Futures thinking is a way of thinking about the many possible alternative futures that could arise, based on historical evidence, trends, and present possibilities for change. This past year, the Government Office for Science’s (GOS) Futures team supported numerous departments in using Futures thinking and Futures tools to ensure that policy made today, works in the future.
Through the increasing use of futures, many teams have found challenges with communicating their Futures outputs to their intended audience. Recognising this challenge, we asked our network of over 300 Futures practitioners from across central government departments, public bodies and the wider public sector, to share their experiences of creating and communicating futures outputs.
As a result, with help from Martha Eckersley, Projects Futures Team, Infrastructure and Projects Authority (IPA), we created a bank of top tips based on the network's experiences.
- Help audiences understand that futures thinking is not a perfect science. The purpose is to explore and anticipate the possible futures in which policy could operate, as opposed to predicting specifics.
- Ensure that the research question behind your futures project is firmly decided at the outset. Ask the question “what is happening in [subject], and what are the potential implications for our [policy area/department/goal]”.
- Draw out where your thinking is grounded in empirical data and trends, whilst recognising the value of weak signals/ creative thinking. Distinguish between objective facts and imaginative visions.
- Ask so what? What does this future mean for our organisation? What are the implications for our policy area over different measures of time?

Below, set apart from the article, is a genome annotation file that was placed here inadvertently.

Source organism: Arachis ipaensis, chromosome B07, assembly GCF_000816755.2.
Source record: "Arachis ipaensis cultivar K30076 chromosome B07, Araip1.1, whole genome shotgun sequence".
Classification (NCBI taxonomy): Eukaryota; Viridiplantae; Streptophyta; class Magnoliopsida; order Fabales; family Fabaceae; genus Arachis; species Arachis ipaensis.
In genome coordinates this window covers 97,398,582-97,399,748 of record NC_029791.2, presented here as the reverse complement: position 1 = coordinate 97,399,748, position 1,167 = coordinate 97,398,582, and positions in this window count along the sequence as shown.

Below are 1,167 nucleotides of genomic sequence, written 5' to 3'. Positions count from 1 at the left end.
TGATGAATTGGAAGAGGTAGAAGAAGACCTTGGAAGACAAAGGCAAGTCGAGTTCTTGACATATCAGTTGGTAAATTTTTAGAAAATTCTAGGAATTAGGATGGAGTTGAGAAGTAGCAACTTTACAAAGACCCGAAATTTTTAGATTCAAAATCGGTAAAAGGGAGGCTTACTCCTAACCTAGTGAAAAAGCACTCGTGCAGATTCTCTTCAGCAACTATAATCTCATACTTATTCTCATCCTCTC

- Use narratives to explain to and engage policy makers. The use of storytelling can help with visualisation of desired futures and bring decision-makers along in that journey.
- Think about who owns the output, and who needs to act on the findings. Is it the person who asked you to run the exercise? Or is it the client? Ask decision makers and stakeholders how they want to be communicated with. The language, content and format(s) should be audience specific and understood from the outset.
- Recognise uncertainty in a policy area by highlighting the evidence gaps that need to be filled in advance to a tipping point. Note how long before the tipping point is likely, compared to how long it will take to fill the evidence gaps. Including counter-factuals in your evidence base can help challenge assumptions of the audience and spark debate.
- What? So what? Now what? Include next steps or a resulting action. Include time-frames, impact severity, and the interconnection of actions with other trends and drivers. Actions need to be viewed in relation to delivery and context to understand the potential impact of acting or not acting.
What do these outputs look like?
We have created a repository of varying Futures outputs which have been shared with us by our network.
Members of our HOHS Network can access the example-templates via the HOHS Knowledge Hub.
To request to join our HOHS community, please contact email@example.com from your gov.uk email address.